The measure amended Article I, Section 20 of the Washington Constitution. The section reads:[8]

Article I, section 20.

All persons charged with crime shall be bailable by sufficient sureties, except for capital offenses when the proof is evident, or the presumption great. Bail may be denied for offenses punishable by the possibility of life in prison upon a showing by clear and convincing evidence of a propensity for violence that creates a substantial likelihood of danger to the community or any persons, subject to such limitations as shall be determined by the legislature.


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The measure was developed in the wake of the killing of four police officers in Washington on November 29, 2009. The officers were shot to death after an Arkansas parolee was released from jail on $190,000 bail. Maurice Clemons faced four felony charges and the possibility of life in prison when he was bailed out of Pierce County Jail on November 23, 2009. Six days later, Clemons walked into the Forza Coffee Shop and killed four officers - Sgt. Mark Renninger and Officers Ronald Owens, Tina Griswold and Greg Richards.[9]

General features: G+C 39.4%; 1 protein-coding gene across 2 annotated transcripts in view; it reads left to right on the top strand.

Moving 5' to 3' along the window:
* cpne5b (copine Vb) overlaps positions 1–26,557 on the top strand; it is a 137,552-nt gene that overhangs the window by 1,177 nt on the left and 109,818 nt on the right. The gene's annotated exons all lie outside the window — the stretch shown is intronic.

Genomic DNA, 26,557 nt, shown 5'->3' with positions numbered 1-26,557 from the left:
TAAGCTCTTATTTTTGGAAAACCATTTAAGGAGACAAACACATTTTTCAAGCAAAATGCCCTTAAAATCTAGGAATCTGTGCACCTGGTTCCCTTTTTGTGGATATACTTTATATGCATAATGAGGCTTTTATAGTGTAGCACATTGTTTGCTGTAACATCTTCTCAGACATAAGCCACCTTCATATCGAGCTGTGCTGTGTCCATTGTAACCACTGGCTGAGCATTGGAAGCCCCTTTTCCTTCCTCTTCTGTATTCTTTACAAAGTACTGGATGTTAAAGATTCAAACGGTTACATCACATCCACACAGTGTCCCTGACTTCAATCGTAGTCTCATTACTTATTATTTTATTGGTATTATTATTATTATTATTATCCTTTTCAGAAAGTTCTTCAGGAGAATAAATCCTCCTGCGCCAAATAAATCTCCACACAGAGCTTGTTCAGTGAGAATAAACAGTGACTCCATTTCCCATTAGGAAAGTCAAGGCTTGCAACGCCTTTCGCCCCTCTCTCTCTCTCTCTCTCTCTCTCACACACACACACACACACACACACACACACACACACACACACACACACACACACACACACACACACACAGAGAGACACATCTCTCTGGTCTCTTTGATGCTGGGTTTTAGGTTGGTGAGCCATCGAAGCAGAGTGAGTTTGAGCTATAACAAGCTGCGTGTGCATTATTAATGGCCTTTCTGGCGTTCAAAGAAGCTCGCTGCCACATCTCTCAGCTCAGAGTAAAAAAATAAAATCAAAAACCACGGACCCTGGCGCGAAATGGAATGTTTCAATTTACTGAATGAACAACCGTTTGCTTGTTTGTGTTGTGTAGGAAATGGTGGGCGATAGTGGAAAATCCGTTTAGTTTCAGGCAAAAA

In response to the events, lawmakers proposed amending the state constitution. Prior to being certified for the ballot, legislators considered three slightly different options. The House proposed including only defendants charged with crimes that carried potential life sentences. The Senate proposed targeting people accused of crimes that could lead to life in prison without the possibility of parole. The third option, proposed by Sen. Mike Carrell suggested including people accused of crimes involving the "intentional infliction of great bodily harm and certain sex offenses. Excluded were crimes – such as vehicular homicide and arson – that the sponsors argued didn’t suggest a criminal mindset bent on doing harm to others."[1]